Keyword research is tough. As anyone versed in search engine optimization knows, you could have the prettiest website in the world, but unless you get your keywords right, nobody’s going to find it. And when your website is multilingual, it throws up some harsh new challenges.
The savviest digital marketers have realized that people want to be spoken to in their own language. And for ecommerce sites, it’s more important than ever. Indeed, Common Sense Advisory’s " Can’t Read, Won’t Buy " report found that people were four times more likely to buy something online if they had information in their own language. Makes sense, but how do you get people to your multilingual website in the first place?
Luckily keyword research for multilingual sites isn’t as difficult as you might think. For starters, there’s much less competition for keywords on the foreign language internet, meaning you can take advantage of a relatively untapped market.
With just a few changes to your initial research, you can reap huge rewards in terms of rankings and hits by using a three-pronged approach.
If you already have an English-language website, then a logical place to start is with the keywords that are already working for you. But be warned -- it’s not always as simple as translating your English keywords into your target language. After all, just as people over the globe don’t act in the same way, they also don’t speak, surf, or search in the same way. Consider how an American might hunt online for a new "trash can," while across the pond in the UK, his or her counterpart will be looking for a new "bin." Now add in a foreign language or two, and suddenly you’re floundering in deep SEO waters.
To help overcome both cultural and linguistic differences, consider drafting keywords with the help of native speakers from your target country. Not only will they help you pick up on subtle nuances and language oddities, but they can also give you their valuable insight on what people in their country might be searching for, and how they will be searching for it.
While it may be tempting to turn to an online dictionary or software such as Google Translate to do the bulk of your keyword translating, be aware that errors do happen. Whether it’s a slight mistranslation or a completely garbled bit of ‘Spanglish’ text, if these errors make it through to your site, the net result is the same: people won’t find you, whatever language they’re searching in.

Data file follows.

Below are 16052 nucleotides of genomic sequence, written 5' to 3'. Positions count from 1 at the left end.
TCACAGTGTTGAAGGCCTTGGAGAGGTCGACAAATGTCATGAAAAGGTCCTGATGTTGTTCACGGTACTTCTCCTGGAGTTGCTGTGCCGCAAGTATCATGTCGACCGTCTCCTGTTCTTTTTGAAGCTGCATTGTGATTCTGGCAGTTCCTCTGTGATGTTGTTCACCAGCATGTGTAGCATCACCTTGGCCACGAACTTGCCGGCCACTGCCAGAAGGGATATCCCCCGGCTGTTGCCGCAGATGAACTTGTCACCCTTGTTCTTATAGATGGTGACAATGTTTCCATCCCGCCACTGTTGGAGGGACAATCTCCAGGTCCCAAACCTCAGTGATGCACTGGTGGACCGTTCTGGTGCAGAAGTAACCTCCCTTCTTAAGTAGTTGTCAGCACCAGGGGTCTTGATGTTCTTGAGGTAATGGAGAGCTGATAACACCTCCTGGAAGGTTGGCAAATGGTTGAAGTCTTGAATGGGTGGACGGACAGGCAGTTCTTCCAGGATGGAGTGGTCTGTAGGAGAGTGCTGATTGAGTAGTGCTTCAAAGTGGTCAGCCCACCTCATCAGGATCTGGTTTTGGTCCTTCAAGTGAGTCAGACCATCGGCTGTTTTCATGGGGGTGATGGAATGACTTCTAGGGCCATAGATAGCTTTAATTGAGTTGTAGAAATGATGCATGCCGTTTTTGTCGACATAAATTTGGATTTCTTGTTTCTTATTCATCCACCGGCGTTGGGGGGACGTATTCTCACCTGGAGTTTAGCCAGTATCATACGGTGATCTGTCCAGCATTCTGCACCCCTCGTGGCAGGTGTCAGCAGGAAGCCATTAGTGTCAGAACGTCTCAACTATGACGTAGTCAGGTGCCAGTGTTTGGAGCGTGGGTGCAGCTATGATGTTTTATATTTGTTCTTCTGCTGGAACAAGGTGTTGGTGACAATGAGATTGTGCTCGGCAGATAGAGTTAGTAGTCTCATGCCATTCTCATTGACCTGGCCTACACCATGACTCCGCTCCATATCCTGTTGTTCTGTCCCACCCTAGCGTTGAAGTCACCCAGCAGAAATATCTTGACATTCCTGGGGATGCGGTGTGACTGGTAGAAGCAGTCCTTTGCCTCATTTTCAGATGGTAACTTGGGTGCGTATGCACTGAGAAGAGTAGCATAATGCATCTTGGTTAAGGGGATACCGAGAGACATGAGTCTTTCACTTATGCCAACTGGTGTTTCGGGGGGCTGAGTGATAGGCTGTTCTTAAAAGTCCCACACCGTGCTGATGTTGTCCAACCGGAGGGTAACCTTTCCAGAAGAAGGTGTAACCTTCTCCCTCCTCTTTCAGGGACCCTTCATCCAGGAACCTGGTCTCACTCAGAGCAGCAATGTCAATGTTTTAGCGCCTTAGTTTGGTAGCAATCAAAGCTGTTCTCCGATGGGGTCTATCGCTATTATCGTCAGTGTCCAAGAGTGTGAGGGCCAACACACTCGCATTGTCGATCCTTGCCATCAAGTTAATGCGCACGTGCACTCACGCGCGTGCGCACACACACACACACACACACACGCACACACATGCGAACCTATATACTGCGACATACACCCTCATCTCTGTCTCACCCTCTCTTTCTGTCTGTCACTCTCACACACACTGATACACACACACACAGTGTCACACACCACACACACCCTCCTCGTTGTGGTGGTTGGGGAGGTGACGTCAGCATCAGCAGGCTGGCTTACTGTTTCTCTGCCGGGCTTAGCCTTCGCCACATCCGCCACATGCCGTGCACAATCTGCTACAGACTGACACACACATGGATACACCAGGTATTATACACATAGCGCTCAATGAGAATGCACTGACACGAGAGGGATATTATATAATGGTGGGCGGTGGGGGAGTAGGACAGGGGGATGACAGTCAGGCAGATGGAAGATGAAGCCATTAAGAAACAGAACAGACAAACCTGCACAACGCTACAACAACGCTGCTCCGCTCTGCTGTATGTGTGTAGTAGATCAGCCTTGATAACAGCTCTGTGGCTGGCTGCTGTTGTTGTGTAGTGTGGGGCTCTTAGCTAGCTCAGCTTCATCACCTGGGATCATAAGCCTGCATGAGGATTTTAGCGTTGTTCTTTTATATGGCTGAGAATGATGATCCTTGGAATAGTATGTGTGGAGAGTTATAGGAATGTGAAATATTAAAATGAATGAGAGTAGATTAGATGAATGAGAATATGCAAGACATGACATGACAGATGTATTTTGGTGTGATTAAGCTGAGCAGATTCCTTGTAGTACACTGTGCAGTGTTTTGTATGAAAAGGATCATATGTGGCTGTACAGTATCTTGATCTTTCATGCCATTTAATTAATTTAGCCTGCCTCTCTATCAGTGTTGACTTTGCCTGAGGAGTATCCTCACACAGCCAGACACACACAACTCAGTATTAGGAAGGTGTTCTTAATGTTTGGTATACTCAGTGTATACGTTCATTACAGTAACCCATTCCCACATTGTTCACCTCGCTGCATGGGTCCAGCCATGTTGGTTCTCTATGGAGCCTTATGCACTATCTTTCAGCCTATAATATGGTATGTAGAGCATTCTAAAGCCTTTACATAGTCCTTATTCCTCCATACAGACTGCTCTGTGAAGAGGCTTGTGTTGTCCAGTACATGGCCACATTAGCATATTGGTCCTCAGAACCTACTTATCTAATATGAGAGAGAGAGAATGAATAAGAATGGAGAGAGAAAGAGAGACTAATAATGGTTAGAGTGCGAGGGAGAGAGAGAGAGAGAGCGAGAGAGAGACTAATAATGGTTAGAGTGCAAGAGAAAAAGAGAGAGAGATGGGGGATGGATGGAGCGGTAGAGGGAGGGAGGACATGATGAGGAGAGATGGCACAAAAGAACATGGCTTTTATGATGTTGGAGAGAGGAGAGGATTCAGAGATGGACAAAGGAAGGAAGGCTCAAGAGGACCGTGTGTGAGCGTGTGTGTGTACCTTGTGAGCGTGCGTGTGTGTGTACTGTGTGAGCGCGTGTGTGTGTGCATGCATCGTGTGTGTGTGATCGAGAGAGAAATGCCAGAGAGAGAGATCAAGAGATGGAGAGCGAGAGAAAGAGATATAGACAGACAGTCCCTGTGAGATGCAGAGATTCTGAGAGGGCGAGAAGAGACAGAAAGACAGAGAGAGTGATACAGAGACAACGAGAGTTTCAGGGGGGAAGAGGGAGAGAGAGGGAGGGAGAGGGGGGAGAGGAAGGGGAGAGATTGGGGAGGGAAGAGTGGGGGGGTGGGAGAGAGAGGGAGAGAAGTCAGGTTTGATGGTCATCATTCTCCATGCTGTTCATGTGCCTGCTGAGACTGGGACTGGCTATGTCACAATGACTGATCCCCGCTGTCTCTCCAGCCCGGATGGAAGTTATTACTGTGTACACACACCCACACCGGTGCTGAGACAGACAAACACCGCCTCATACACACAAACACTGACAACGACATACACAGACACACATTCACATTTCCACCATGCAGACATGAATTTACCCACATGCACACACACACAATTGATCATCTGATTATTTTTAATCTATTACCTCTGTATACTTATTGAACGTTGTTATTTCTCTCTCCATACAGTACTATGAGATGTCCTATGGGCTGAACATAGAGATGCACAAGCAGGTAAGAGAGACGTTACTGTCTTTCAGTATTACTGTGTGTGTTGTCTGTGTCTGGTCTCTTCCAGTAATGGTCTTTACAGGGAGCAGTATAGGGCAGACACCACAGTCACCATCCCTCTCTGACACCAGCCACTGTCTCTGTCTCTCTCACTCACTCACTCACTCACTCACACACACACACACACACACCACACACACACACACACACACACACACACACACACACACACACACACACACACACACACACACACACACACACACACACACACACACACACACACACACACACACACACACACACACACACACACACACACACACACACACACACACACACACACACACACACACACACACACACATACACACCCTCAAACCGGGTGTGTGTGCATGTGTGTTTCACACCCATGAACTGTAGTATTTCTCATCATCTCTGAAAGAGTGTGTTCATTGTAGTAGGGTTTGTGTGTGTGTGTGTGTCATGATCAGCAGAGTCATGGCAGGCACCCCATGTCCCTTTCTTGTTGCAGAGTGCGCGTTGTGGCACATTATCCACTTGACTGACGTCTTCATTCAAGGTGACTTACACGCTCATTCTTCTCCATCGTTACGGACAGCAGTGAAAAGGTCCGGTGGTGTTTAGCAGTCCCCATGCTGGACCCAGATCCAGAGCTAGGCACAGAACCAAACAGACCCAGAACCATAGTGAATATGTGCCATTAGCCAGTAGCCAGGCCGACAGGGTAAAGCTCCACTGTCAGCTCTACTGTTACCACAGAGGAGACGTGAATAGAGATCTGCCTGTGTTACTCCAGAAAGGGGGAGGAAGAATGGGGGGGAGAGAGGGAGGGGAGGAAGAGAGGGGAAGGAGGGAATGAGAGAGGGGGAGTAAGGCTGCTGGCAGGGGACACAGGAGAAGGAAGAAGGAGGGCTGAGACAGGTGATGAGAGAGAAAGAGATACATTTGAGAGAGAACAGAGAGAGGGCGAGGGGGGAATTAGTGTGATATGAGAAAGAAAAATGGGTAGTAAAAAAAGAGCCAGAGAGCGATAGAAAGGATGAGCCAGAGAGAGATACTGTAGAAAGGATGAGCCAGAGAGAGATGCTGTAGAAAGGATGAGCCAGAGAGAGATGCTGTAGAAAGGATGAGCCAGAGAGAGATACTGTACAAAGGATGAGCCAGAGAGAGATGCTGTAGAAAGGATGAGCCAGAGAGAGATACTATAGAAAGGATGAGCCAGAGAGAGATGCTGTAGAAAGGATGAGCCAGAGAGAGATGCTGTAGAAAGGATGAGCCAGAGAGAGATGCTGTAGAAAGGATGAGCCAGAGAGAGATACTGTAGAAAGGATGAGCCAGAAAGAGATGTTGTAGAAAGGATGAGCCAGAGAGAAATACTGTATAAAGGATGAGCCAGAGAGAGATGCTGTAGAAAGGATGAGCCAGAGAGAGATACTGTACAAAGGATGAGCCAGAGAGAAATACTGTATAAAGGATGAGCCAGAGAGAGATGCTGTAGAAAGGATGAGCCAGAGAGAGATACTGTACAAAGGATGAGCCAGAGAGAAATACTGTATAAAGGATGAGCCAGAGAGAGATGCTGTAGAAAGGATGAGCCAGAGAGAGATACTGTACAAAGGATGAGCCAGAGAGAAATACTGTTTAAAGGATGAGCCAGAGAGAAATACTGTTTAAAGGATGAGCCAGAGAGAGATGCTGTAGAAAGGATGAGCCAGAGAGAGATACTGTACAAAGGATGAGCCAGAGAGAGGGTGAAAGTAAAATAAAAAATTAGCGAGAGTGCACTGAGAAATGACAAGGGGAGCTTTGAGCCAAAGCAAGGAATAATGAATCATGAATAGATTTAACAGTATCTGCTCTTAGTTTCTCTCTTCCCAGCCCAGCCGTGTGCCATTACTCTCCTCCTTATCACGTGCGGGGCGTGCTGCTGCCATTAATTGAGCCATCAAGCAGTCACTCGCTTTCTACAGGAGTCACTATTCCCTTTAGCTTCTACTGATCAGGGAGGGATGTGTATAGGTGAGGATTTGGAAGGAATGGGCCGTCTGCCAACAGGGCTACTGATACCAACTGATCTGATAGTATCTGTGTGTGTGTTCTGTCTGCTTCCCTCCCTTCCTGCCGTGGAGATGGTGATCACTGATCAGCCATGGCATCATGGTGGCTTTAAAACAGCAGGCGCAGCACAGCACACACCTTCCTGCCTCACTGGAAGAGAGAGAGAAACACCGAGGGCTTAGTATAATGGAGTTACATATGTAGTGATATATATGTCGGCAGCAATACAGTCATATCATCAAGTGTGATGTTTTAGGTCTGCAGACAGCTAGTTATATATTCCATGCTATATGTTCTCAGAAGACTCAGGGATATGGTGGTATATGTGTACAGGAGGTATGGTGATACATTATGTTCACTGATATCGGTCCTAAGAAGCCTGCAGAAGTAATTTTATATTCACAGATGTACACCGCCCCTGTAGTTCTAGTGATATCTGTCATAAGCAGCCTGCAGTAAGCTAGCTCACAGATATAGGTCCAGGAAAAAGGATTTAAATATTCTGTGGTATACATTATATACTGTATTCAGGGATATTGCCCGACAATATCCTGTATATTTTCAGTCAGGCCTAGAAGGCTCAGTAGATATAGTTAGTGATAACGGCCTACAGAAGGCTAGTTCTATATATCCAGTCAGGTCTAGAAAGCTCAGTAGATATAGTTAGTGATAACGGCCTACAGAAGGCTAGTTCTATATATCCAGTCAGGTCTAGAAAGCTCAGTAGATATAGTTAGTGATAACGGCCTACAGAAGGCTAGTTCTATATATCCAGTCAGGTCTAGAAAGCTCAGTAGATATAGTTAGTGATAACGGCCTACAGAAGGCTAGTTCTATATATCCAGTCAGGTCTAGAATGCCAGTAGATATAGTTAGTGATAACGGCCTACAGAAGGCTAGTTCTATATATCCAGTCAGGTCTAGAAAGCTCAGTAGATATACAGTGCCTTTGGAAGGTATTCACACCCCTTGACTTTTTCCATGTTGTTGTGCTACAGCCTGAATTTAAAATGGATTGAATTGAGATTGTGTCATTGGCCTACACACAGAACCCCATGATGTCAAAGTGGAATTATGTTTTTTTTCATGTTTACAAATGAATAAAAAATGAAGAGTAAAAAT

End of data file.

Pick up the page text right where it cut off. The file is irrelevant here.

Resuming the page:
Once you have a list of potential keywords translated and ready to go, it’s time to put them to the test. Google AdWords can tell you how many people are searching for your suggested terms and help you choose the keywords and long tail phrases that are likely to drive traffic to your website.
Don’t forget, though, that Google isn’t quite the search engine powerhouse overseas that it is in the U.S. Visit Russia, and you’ll find everyone is using Yandex . In China, Baidu is the search engine of choice. Many popular foreign search engines have their own free keyword tools, so play around with your keywords (or ask a native speaker to help out) and take advantage of them!
Here comes the exciting bit: now it’s time to release your painstakingly researched multilingual keywords onto the foreign language internet and see how they do.
As with your English SEO campaign, you can use analytics to see how well your foreign keywords are performing. Track which ones drive the most traffic to your site and yield the best conversions, and ditch the ones that aren’t doing quite so well. Don’t forget that you’ll have to monitor them across a number of different search engines too!
Even if you’ve got some killer keywords in a wide range of different languages, the hard work doesn’t stop there. You’ll need to keep monitoring their success and constantly refine your keyword campaign to keep on top of searching trends.
Above all, researching keywords is a tricky business, especially when you’ve got other languages and cultures to take into account. But with a few tweaks to your research, you can easily find yourself ranking at the top of search engines worldwide. That’s what you really call being a global marketer.
Image Credit: Kenneth Lu